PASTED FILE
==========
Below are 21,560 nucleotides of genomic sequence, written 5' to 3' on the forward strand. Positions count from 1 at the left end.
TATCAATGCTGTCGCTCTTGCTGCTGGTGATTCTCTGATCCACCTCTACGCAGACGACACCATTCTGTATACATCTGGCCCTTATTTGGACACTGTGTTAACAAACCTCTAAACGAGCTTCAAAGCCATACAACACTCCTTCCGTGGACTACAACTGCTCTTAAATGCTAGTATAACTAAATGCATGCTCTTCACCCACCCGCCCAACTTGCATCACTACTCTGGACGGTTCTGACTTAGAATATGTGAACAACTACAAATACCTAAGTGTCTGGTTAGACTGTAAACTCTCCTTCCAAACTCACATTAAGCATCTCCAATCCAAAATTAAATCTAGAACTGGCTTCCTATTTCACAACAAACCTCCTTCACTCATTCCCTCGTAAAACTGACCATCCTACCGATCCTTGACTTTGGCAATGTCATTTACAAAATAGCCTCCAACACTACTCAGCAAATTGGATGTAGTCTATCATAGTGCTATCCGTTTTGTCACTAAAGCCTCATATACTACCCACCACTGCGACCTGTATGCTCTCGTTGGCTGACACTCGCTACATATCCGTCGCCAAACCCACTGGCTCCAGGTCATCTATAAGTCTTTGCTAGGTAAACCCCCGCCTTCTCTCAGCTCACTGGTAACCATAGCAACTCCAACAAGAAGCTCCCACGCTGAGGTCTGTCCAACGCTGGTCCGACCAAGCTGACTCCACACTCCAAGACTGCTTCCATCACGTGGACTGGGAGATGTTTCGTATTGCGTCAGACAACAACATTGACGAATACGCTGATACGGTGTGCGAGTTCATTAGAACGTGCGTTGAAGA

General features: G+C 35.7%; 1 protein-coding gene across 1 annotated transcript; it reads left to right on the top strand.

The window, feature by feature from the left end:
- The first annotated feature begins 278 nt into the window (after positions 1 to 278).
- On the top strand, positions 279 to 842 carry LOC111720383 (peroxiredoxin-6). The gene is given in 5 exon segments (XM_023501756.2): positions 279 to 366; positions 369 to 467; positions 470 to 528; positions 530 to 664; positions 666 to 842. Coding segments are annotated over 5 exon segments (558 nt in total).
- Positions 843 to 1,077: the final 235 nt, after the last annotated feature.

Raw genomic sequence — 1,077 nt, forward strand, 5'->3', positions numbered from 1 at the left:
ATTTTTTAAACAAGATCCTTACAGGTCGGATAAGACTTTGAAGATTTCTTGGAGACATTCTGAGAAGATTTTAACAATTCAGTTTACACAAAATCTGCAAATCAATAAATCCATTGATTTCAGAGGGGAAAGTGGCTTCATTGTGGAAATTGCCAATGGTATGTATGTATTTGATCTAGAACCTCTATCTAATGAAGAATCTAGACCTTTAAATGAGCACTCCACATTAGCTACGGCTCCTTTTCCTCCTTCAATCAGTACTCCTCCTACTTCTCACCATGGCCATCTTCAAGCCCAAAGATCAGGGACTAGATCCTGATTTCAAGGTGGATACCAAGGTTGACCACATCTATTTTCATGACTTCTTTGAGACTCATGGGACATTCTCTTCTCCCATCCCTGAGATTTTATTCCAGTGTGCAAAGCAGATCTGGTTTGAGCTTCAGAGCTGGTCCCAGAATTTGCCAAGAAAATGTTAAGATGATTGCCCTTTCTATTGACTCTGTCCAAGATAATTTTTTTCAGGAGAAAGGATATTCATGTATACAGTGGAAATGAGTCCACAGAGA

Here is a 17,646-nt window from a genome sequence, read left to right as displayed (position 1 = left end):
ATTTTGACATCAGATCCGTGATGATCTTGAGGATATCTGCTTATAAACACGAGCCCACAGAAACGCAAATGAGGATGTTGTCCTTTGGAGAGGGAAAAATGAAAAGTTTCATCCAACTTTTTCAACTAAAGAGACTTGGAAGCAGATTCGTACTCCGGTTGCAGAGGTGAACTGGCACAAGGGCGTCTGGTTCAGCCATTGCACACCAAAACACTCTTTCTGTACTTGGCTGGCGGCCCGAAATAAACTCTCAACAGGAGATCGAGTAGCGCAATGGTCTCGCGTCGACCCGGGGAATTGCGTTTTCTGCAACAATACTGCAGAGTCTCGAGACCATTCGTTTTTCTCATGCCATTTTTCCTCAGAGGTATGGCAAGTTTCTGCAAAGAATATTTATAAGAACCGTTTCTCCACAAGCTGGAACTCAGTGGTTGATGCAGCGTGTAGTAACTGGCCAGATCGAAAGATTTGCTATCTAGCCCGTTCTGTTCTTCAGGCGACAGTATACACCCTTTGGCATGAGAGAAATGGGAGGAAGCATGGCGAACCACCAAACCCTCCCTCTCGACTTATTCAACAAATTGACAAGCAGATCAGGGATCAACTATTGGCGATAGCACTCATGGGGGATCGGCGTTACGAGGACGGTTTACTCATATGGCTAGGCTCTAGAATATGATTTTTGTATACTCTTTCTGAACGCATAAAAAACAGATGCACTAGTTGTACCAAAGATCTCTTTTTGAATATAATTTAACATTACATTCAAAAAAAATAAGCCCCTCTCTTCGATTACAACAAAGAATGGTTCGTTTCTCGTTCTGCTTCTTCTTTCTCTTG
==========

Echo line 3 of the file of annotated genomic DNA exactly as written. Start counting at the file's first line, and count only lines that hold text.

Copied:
General features: G+C 35.7%; 1 protein-coding gene across 1 annotated transcript; it reads left to right on the top strand.